SOURCE: The Guardian DATE: April 3, 2020 SNIP: The North Atlantic may be a weaker climate ally than previously believed, according to a study that suggests the ocean’s capacity to absorb carbon dioxide has been overestimated. A first-ever winter and spring sampling of plankton in the western North Atlantic showed cell sizes were considerably smaller than scientists assumed, which means the carbon they absorb does not sink as deep or as fast, nor does it stay in the depths for as long. This discovery is likely to force a negative revision of global climate calculations, say the authors of the Nasa-backed study, though it is unclear by how much. “We have found a misconception. It will definitely impact the model of carbon flows,” said Oregon State University microbiologist Steve Giovannoni. “It will require more than just a small tweak.” Researchers say the spring phytoplankton bloom in the North Atlantic is probably the largest annual biological carbon sequestration mechanism on the planet. Like a vast forest of tiny plants in the sunlight upper part of the ocean, they draw down carbon dioxide through photosynthesis. The bigger the plankton, the higher the chance they will sink into the deep mesopelagic zone of the ocean, where carbon can be trapped for more than 1,000 years. Until now, climate models have assumed that diatoms – one of the biggest types of plankton – were dominant. But the study, published in the International Society for Microbial Ecology Journal, reveals they are a very minor share of biomass when compared with much smaller cyanobacteria, picophytoeukaryotes and nanophytoeukaryotes. This was expected in winter, but the research...
Trees on commercial UK plantations ‘not helping climate crisis’

Trees on commercial UK plantations ‘not helping climate crisis’

SOURCE: The Guardian DATE: March 10, 2020 SNIP: Commercial tree plantations in Britain do not store carbon to help the climate crisis because more than half of the harvested timber is used for less than 15 years and a quarter is burned, according to a new report. While fast-growing non-native conifers can sequester carbon more quickly than slow-growing broadleaved trees, that carbon is released again if the trees are harvested and the wood is burned or used in products with short lifespans, such as packaging, pallets and fencing. Of the UK’s 2018 timber harvest, 23% was used for wood fuel, while 56% was taken to sawmills. Only 33% of the wood used by sawmills was for construction, where wood used in permanent buildings can lock in carbon for decades. Much of sawmill wood was used for fencing (36%) with a service life of 15 years, or packaging and pallets (24%) or paper (4%). “There is no point growing a lot of fast-growing conifers with the logic that they sequester carbon quickly if they then go into a paper mill because all that carbon will be lost to the atmosphere within a few years,” said Thomas Lancaster, head of UK land policy at the Royal Society for the Protection of Birds (RSPB), which commissioned the report. “We should not be justifying non-native forestry on carbon grounds if it’s not being used as a long-term carbon store.” The Committee on Climate Change has called for 1.5 billion new trees by 2050 – requiring planting on 30,000 hectares (74,000 acres) of land a year, increasing Britain’s forest cover from 13% to 19%....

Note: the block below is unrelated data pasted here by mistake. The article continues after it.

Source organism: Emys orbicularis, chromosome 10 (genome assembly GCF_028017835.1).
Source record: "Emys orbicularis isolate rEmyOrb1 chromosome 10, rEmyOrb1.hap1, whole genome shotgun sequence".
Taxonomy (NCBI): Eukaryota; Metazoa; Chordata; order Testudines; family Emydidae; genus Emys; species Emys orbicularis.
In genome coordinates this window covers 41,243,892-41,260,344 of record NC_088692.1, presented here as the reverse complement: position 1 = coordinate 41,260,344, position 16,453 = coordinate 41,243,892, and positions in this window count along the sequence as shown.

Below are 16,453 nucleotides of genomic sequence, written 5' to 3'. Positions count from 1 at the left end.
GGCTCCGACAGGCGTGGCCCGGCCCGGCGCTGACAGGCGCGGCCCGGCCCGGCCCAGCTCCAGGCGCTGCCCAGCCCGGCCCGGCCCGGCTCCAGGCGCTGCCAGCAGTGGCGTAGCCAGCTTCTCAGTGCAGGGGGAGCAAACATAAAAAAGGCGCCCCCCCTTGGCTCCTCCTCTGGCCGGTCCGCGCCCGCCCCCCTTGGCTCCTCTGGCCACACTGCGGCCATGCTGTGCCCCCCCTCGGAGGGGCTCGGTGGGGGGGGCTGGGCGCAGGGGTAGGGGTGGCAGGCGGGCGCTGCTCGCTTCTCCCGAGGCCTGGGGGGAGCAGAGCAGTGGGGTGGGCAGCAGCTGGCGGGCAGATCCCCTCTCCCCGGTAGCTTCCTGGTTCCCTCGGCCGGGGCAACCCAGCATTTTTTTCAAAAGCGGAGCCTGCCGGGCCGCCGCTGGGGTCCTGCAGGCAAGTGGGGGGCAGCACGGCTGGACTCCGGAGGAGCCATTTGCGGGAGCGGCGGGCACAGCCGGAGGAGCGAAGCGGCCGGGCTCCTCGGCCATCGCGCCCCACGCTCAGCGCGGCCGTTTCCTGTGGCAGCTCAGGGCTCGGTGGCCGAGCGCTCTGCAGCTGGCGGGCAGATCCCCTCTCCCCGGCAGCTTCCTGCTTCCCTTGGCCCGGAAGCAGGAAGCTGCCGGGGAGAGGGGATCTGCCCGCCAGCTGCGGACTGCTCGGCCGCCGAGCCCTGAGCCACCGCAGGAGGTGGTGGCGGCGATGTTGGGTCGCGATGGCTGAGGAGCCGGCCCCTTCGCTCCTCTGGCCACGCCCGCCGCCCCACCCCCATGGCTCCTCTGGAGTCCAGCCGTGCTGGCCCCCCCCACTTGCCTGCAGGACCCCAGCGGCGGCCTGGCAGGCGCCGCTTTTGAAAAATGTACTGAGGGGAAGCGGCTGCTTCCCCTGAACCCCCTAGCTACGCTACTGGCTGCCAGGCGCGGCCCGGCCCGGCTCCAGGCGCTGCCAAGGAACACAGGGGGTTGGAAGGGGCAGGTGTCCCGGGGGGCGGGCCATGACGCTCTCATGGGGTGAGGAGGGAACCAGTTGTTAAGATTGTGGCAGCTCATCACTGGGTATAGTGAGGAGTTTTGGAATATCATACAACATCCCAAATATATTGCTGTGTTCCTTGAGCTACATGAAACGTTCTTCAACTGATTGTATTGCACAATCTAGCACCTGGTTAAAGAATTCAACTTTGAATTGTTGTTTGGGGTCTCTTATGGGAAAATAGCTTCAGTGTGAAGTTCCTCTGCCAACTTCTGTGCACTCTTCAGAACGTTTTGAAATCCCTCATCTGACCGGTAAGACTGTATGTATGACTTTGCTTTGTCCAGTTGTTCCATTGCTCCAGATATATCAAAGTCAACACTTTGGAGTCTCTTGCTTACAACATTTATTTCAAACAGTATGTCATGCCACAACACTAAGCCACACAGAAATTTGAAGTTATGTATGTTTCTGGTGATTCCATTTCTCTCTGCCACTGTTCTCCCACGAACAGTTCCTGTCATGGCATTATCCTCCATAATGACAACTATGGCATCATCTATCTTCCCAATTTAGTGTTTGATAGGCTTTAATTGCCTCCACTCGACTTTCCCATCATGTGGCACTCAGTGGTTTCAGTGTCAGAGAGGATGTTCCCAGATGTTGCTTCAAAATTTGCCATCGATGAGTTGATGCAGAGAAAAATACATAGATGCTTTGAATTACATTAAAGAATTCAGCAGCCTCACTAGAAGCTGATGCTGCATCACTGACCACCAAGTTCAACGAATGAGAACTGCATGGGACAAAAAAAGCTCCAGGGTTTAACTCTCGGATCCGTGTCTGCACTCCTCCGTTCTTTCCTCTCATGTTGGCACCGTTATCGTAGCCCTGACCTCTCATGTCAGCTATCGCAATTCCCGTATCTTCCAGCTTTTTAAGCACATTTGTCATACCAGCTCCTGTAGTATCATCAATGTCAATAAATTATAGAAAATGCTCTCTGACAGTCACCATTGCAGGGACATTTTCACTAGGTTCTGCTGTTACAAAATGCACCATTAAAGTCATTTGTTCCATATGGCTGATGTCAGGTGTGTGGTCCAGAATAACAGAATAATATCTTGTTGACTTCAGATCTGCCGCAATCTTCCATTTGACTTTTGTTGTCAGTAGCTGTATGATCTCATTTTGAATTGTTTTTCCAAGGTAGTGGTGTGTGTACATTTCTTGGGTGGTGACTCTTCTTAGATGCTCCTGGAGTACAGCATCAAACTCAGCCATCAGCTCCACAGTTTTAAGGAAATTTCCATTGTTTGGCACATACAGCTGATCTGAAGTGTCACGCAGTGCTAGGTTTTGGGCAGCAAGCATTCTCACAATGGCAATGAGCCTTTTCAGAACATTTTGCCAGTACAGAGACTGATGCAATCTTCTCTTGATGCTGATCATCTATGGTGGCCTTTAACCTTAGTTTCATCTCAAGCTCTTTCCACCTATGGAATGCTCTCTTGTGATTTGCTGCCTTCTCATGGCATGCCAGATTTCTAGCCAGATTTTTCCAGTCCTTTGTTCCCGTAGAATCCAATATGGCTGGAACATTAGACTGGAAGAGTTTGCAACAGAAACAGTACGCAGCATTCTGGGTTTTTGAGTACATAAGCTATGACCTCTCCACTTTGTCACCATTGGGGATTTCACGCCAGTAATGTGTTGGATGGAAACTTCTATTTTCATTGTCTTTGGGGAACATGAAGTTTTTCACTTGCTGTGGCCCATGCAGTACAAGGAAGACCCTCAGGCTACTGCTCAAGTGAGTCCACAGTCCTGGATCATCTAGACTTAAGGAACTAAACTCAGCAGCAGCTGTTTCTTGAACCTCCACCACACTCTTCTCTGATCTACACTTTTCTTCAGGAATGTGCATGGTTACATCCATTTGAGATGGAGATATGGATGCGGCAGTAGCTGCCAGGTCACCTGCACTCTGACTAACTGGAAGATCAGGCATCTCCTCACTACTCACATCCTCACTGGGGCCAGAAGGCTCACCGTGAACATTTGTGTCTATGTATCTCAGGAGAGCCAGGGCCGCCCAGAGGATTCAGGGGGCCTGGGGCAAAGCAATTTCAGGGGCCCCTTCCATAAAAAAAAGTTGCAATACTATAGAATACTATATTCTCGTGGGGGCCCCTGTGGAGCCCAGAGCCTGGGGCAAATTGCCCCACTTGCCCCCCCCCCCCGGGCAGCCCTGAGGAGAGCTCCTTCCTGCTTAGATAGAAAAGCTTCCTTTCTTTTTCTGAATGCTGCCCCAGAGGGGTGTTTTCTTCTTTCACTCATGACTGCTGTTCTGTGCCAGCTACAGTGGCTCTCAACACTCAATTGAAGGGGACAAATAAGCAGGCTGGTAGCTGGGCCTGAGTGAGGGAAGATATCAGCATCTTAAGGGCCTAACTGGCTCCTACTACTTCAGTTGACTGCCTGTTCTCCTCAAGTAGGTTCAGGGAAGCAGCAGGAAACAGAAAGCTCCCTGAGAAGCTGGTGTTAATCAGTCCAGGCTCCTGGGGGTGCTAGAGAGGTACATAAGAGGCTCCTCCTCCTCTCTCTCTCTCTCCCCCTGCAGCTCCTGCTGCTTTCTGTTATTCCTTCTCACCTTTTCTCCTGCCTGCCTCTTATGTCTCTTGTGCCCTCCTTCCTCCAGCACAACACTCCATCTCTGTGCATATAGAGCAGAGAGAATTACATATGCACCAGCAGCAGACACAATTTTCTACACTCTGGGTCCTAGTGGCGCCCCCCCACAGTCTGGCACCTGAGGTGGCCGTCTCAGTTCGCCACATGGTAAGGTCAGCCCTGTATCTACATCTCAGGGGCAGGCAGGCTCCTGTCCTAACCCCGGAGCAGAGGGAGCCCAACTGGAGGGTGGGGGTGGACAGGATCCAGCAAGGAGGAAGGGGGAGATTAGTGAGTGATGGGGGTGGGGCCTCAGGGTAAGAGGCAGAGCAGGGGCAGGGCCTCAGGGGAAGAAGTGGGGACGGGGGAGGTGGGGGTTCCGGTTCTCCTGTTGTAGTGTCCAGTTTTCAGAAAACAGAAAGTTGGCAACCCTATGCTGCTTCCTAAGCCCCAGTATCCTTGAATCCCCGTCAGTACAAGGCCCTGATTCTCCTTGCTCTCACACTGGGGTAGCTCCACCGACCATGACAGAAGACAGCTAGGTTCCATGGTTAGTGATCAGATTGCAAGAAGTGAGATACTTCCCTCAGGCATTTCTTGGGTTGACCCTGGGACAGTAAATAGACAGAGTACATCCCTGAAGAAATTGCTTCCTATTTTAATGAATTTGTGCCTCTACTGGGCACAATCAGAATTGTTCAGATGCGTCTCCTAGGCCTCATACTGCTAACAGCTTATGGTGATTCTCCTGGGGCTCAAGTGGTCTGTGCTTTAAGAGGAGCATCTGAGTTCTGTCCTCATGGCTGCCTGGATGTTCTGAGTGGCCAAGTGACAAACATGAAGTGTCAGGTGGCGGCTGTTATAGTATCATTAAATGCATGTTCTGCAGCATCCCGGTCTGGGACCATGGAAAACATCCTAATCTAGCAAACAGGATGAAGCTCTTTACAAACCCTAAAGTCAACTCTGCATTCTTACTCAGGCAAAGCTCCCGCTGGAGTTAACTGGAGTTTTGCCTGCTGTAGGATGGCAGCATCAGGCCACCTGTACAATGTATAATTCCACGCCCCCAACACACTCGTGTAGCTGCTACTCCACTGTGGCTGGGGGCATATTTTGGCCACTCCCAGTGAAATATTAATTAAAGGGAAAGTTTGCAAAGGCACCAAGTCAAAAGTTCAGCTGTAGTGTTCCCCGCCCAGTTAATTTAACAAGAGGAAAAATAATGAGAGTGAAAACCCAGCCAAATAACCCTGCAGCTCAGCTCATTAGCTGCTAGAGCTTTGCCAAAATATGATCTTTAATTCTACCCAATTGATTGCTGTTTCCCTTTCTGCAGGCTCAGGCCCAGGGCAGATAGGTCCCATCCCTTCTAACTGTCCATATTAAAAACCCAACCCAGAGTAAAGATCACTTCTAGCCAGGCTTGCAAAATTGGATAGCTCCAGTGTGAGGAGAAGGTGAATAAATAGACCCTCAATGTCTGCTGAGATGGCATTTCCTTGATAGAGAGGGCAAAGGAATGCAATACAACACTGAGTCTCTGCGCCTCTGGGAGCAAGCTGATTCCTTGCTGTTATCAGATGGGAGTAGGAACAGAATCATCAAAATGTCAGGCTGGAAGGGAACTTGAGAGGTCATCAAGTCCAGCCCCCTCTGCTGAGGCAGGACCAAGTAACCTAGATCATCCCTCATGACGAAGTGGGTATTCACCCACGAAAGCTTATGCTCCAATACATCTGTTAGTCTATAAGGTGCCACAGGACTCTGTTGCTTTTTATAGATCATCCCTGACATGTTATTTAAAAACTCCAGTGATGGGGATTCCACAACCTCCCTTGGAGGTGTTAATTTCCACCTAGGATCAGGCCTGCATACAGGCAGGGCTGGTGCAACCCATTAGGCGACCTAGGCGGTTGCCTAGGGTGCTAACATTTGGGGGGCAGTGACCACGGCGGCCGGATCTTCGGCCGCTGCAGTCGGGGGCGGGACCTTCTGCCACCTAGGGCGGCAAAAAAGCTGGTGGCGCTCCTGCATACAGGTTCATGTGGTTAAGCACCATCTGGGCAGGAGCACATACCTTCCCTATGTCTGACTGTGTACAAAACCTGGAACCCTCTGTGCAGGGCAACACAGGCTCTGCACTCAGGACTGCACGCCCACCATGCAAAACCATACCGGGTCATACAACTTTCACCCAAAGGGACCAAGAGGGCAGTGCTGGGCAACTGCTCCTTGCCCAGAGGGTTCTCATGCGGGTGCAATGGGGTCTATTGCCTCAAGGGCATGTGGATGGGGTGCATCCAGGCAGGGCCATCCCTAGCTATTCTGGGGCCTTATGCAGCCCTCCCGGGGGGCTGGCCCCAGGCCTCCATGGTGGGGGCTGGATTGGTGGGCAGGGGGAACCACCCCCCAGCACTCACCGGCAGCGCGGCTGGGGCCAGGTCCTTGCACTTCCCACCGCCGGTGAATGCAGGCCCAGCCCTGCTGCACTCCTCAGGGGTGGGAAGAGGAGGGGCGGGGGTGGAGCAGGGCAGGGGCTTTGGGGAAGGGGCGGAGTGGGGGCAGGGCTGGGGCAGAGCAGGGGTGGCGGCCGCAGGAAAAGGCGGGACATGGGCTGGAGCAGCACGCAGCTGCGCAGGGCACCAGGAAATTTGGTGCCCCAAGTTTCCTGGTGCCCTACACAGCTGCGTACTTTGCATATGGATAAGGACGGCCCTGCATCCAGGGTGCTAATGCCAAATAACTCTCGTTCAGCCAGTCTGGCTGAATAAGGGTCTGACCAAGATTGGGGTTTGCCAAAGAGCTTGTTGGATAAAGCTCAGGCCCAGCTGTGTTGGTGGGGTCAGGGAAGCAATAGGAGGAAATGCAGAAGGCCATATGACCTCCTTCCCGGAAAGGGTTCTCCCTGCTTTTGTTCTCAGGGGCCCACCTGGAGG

New cars producing more carbon dioxide than older models

New cars producing more carbon dioxide than older models

SOURCE: The Guardian DATE: February 27, 2020 SNIP: New cars sold in the UK produce more carbon dioxide than older models, according to new research that suggests the industry is going backwards in tackling the climate crisis. Cars that reach the latest standards of emissions use cleaner internal combustion engine technology to combat air pollution, but the relentless rise in demand for bigger, heavier models meant that average emissions of the greenhouse gas rose, according to the consumer group Which?. The latest generation of cars produced 7% more emissions than those manufactured to earlier standards, testing of 292 models released in the UK since 2017 found. Cars account for just over 18% of UK emissions, according to government figures, and reining back pollution from the sector is seen as crucial to efforts to cut the country’s carbon emissions to net zero by 2050. Lisa Barber, editor of Which? magazine, said: “It is shocking to see our tests uncover increasing levels of carbon dioxide emissions for the latest cars that are being built and sold to UK consumers. Overall, cars that met the latest emissions regulations (standards known as Euro 6d and Euro 6d-temp) produced 162.1g of CO2 per kilometre, 10.5g more than those in the previous generation (Euro 6b and Euro 6c). That was far above the 95g target carmakers must meet across all EU sales in order to avoid steep fines. The Which? analysis found that carbon emissions were rising across every segment of the car market, from smaller city cars through to SUVs, as manufacturers packed more technology into their cars. Emissions rose fastest in the hybrid...